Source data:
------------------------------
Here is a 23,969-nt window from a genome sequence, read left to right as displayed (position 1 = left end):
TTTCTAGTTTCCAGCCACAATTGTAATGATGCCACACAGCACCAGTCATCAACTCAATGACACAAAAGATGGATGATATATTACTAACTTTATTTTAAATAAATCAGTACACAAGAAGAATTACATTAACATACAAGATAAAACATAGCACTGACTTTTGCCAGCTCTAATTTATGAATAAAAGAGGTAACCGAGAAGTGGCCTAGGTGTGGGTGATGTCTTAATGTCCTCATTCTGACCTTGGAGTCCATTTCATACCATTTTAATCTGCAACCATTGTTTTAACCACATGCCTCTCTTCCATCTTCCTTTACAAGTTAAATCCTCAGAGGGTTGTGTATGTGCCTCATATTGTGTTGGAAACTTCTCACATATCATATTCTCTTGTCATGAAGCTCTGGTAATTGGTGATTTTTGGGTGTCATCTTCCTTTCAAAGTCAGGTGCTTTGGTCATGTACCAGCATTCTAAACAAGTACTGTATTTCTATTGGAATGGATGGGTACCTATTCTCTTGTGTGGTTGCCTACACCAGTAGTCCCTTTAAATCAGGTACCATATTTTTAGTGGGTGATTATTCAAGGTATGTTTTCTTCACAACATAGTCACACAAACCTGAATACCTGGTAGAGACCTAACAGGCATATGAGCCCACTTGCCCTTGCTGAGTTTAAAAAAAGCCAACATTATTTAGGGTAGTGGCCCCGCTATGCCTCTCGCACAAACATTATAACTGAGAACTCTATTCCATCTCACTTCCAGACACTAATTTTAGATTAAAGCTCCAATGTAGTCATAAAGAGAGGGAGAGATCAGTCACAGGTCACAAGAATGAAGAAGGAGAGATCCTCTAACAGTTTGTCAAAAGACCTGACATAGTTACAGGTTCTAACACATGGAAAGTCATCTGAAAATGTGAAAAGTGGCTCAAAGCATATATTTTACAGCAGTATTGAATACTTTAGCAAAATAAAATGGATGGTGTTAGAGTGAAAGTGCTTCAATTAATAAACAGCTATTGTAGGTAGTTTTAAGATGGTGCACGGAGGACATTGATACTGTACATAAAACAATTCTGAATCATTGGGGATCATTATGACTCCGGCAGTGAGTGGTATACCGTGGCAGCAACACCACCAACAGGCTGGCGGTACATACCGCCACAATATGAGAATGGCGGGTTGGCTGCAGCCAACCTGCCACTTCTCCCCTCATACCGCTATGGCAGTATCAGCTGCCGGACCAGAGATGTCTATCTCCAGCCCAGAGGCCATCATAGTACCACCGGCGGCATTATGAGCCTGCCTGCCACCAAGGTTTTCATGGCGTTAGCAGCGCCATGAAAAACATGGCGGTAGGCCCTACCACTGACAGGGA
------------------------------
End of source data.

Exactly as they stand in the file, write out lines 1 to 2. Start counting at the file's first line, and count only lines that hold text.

Here is a 23,969-nt window from a genome sequence, read left to right as displayed (position 1 = left end):
TTTCTAGTTTCCAGCCACAATTGTAATGATGCCACACAGCACCAGTCATCAACTCAATGACACAAAAGATGGATGATATATTACTAACTTTATTTTAAATAAATCAGTACACAAGAAGAATTACATTAACATACAAGATAAAACATAGCACTGACTTTTGCCAGCTCTAATTTATGAATAAAAGAGGTAACCGAGAAGTGGCCTAGGTGTGGGTGATGTCTTAATGTCCTCATTCTGACCTTGGAGTCCATTTCATACCATTTTAATCTGCAACCATTGTTTTAACCACATGCCTCTCTTCCATCTTCCTTTACAAGTTAAATCCTCAGAGGGTTGTGTATGTGCCTCATATTGTGTTGGAAACTTCTCACATATCATATTCTCTTGTCATGAAGCTCTGGTAATTGGTGATTTTTGGGTGTCATCTTCCTTTCAAAGTCAGGTGCTTTGGTCATGTACCAGCATTCTAAACAAGTACTGTATTTCTATTGGAATGGATGGGTACCTATTCTCTTGTGTGGTTGCCTACACCAGTAGTCCCTTTAAATCAGGTACCATATTTTTAGTGGGTGATTATTCAAGGTATGTTTTCTTCACAACATAGTCACACAAACCTGAATACCTGGTAGAGACCTAACAGGCATATGAGCCCACTTGCCCTTGCTGAGTTTAAAAAAAGCCAACATTATTTAGGGTAGTGGCCCCGCTATGCCTCTCGCACAAACATTATAACTGAGAACTCTATTCCATCTCACTTCCAGACACTAATTTTAGATTAAAGCTCCAATGTAGTCATAAAGAGAGGGAGAGATCAGTCACAGGTCACAAGAATGAAGAAGGAGAGATCCTCTAACAGTTTGTCAAAAGACCTGACATAGTTACAGGTTCTAACACATGGAAAGTCATCTGAAAATGTGAAAAGTGGCTCAAAGCATATATTTTACAGCAGTATTGAATACTTTAGCAAAATAAAATGGATGGTGTTAGAGTGAAAGTGCTTCAATTAATAAACAGCTATTGTAGGTAGTTTTAAGATGGTGCACGGAGGACATTGATACTGTACATAAAACAATTCTGAATCATTGGGGATCATTATGACTCCGGCAGTGAGTGGTATACCGTGGCAGCAACACCACCAACAGGCTGGCGGTACATACCGCCACAATATGAGAATGGCGGGTTGGCTGCAGCCAACCTGCCACTTCTCCCCTCATACCGCTATGGCAGTATCAGCTGCCGGACCAGAGATGTCTATCTCCAGCCCAGAGGCCATCATAGTACCACCGGCGGCATTATGAGCCTGCCTGCCACCAAGGTTTTCATGGCGTTAGCAGCGCCATGAAAAACATGGCGGTAGGCCCTACCACTGACAGGGA